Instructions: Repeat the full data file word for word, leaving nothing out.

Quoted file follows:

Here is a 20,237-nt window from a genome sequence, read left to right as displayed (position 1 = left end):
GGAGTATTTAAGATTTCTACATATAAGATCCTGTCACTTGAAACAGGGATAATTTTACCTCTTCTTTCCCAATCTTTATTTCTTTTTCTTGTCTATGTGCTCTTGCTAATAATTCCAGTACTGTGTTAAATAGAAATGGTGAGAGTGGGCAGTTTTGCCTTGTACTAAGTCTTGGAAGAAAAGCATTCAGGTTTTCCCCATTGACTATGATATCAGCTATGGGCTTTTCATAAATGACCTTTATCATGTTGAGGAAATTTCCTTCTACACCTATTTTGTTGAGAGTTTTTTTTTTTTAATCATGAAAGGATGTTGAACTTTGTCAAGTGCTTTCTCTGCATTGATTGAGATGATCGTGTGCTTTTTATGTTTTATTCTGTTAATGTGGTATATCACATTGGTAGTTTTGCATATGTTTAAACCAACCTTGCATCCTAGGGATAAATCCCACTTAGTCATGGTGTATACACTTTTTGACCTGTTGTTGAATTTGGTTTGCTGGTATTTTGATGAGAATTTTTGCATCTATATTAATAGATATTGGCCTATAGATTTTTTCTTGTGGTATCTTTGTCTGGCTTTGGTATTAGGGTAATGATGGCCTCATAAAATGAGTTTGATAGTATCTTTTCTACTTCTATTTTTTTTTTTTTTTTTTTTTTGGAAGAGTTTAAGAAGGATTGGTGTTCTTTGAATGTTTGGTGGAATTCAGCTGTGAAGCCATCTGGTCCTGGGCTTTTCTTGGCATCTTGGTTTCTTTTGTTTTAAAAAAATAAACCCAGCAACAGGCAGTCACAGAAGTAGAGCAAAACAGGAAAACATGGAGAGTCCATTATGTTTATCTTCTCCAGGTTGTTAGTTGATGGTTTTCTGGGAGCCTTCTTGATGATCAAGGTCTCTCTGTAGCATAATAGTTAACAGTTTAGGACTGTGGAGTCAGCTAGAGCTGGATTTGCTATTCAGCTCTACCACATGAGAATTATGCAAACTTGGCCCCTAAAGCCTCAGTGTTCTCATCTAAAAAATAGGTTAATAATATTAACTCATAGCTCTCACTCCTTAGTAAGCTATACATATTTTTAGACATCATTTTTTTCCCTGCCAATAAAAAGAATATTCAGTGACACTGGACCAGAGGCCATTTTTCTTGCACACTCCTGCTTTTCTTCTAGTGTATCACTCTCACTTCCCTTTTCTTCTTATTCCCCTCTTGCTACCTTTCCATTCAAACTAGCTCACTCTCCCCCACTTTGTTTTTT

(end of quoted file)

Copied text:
Here is a 20,237-nt window from a genome sequence, read left to right as displayed (position 1 = left end):
GGAGTATTTAAGATTTCTACATATAAGATCCTGTCACTTGAAACAGGGATAATTTTACCTCTTCTTTCCCAATCTTTATTTCTTTTTCTTGTCTATGTGCTCTTGCTAATAATTCCAGTACTGTGTTAAATAGAAATGGTGAGAGTGGGCAGTTTTGCCTTGTACTAAGTCTTGGAAGAAAAGCATTCAGGTTTTCCCCATTGACTATGATATCAGCTATGGGCTTTTCATAAATGACCTTTATCATGTTGAGGAAATTTCCTTCTACACCTATTTTGTTGAGAGTTTTTTTTTTTTAATCATGAAAGGATGTTGAACTTTGTCAAGTGCTTTCTCTGCATTGATTGAGATGATCGTGTGCTTTTTATGTTTTATTCTGTTAATGTGGTATATCACATTGGTAGTTTTGCATATGTTTAAACCAACCTTGCATCCTAGGGATAAATCCCACTTAGTCATGGTGTATACACTTTTTGACCTGTTGTTGAATTTGGTTTGCTGGTATTTTGATGAGAATTTTTGCATCTATATTAATAGATATTGGCCTATAGATTTTTTCTTGTGGTATCTTTGTCTGGCTTTGGTATTAGGGTAATGATGGCCTCATAAAATGAGTTTGATAGTATCTTTTCTACTTCTATTTTTTTTTTTTTTTTTTTTTTGGAAGAGTTTAAGAAGGATTGGTGTTCTTTGAATGTTTGGTGGAATTCAGCTGTGAAGCCATCTGGTCCTGGGCTTTTCTTGGCATCTTGGTTTCTTTTGTTTTAAAAAAATAAACCCAGCAACAGGCAGTCACAGAAGTAGAGCAAAACAGGAAAACATGGAGAGTCCATTATGTTTATCTTCTCCAGGTTGTTAGTTGATGGTTTTCTGGGAGCCTTCTTGATGATCAAGGTCTCTCTGTAGCATAATAGTTAACAGTTTAGGACTGTGGAGTCAGCTAGAGCTGGATTTGCTATTCAGCTCTACCACATGAGAATTATGCAAACTTGGCCCCTAAAGCCTCAGTGTTCTCATCTAAAAAATAGGTTAATAATATTAACTCATAGCTCTCACTCCTTAGTAAGCTATACATATTTTTAGACATCATTTTTTTCCCTGCCAATAAAAAGAATATTCAGTGACACTGGACCAGAGGCCATTTTTCTTGCACACTCCTGCTTTTCTTCTAGTGTATCACTCTCACTTCCCTTTTCTTCTTATTCCCCTCTTGCTACCTTTCCATTCAAACTAGCTCACTCTCCCCCACTTTGTTTTTT